Assurances to airlines and the aviation industry, that air operations across Tanzania were safe inspite of the failure of crucial radar equipment, sounded hollow at best and exculpatory at worst, prompting sharp comments from regular contributors from Tanzanias airlines.
If the TCAA Director General really stands up before us and tells us that the absence of radar has no impact on safe operations, what world does he live in? You should be aware yourself of the problems because even in Entebbe your radar is down and it is an issue with airlines. JNIA is our busiest airport in the country and if there is no radar guidance for controllers, or for meteorological purposes, how do they monitor air traffic. Anyone could stray into the airspace, a light aircraft for instance, and how is that detected. Those small birds do not have anti collision avoidance systems on board and something really bad can happen. Imagine we had more flights in and out of JNIA, how would they cope with that without causing a lot of delays? Some time ago the Sudanese only accepted an aircraft into their airspace for overflights every half hour because their equipment was down and what we have here today is not so different.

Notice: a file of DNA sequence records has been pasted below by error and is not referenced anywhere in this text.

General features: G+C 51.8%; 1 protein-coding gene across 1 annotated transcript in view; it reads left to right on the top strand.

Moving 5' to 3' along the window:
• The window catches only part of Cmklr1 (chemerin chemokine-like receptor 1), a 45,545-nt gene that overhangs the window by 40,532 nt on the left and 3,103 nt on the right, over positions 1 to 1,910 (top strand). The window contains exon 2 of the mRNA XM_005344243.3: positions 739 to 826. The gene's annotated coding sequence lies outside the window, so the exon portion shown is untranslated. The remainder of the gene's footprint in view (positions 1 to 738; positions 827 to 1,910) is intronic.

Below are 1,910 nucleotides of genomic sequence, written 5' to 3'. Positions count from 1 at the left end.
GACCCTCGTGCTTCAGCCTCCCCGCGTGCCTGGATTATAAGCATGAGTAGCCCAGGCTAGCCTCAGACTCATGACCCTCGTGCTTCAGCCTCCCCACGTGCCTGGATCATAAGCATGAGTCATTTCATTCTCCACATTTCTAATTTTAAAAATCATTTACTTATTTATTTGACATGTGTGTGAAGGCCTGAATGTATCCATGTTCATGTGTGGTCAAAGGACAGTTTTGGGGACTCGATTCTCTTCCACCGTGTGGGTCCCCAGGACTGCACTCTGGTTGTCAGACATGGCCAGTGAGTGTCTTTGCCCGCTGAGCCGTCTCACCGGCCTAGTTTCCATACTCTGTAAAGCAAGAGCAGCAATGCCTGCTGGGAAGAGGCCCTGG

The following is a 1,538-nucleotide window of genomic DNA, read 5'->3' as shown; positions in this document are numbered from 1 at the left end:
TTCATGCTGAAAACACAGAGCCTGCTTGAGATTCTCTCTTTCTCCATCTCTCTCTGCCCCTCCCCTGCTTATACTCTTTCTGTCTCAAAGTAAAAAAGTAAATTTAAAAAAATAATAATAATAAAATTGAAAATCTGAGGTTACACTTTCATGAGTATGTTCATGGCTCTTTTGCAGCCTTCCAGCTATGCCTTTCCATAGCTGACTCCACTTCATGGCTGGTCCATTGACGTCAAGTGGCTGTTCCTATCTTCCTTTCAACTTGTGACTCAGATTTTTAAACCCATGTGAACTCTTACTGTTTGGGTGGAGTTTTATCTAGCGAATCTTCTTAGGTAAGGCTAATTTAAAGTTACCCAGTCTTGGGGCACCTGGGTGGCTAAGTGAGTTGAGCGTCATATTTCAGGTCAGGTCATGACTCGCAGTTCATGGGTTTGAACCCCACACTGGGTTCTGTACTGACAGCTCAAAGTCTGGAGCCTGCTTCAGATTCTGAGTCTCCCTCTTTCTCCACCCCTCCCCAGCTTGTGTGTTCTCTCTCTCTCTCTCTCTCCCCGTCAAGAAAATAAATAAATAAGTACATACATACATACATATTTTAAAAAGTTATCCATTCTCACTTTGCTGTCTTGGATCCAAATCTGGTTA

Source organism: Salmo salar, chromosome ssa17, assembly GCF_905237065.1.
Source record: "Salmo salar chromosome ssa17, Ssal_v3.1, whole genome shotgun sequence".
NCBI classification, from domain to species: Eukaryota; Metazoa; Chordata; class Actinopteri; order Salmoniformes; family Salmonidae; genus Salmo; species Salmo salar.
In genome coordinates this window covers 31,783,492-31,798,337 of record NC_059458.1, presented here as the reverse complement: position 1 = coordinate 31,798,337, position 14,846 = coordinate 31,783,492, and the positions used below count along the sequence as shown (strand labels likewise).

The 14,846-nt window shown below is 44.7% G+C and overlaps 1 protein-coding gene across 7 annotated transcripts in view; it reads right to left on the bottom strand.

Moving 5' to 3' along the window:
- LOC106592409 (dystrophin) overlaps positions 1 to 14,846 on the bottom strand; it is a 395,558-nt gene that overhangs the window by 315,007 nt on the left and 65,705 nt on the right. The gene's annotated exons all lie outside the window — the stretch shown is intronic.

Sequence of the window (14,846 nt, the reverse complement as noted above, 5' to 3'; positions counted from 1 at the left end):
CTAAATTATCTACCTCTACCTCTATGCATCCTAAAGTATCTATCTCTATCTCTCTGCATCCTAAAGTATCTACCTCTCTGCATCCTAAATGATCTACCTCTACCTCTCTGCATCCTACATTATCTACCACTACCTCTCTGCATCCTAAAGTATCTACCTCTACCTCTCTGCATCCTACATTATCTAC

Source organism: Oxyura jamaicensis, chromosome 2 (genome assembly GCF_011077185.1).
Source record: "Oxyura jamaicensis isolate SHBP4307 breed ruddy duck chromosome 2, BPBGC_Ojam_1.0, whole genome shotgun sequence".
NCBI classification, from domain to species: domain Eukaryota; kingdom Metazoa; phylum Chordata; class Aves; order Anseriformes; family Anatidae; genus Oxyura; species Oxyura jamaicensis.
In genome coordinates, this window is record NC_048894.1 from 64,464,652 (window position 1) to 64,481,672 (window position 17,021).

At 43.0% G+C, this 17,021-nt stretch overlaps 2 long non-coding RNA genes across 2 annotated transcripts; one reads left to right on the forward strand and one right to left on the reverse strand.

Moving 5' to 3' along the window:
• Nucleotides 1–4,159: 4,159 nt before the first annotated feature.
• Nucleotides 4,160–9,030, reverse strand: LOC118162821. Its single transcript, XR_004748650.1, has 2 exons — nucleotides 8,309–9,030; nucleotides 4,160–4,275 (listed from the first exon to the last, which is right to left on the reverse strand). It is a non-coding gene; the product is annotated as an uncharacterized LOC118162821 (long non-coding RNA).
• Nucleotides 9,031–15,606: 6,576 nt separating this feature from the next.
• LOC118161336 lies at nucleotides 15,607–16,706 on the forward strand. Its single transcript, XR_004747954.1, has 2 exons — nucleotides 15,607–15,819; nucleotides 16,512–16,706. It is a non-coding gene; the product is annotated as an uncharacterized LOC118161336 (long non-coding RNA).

It is a shame that we as a country try to boost tourism and yet the main infrastructure supporting it, is out of service. I know that our government is pouring a lot of money into upgrading our various aerodromes and airfields and secondary airports to boost aviation, but at the same time, TCAA must keep the equipment working, or procure new equipment with all the money they make from passenger taxes and not hoodwink us or put up smokescreens. After all, we are the ones flying, they sit on their desks as bureaucrats, today at TCAA but tomorrow perhaps dealing with forestry or fishing or trade. This has to stop a regular source roared in anger when asked to comment on the statement of TCAA DG Fadhil Manongi made yesterday in Dar es Salaam, when the unease over the lack of radar fueled rumours and unsettled aviation personnel.
Watch this space to read what you need to know about aviation developments across Eastern Africa and the Indian Ocean islands.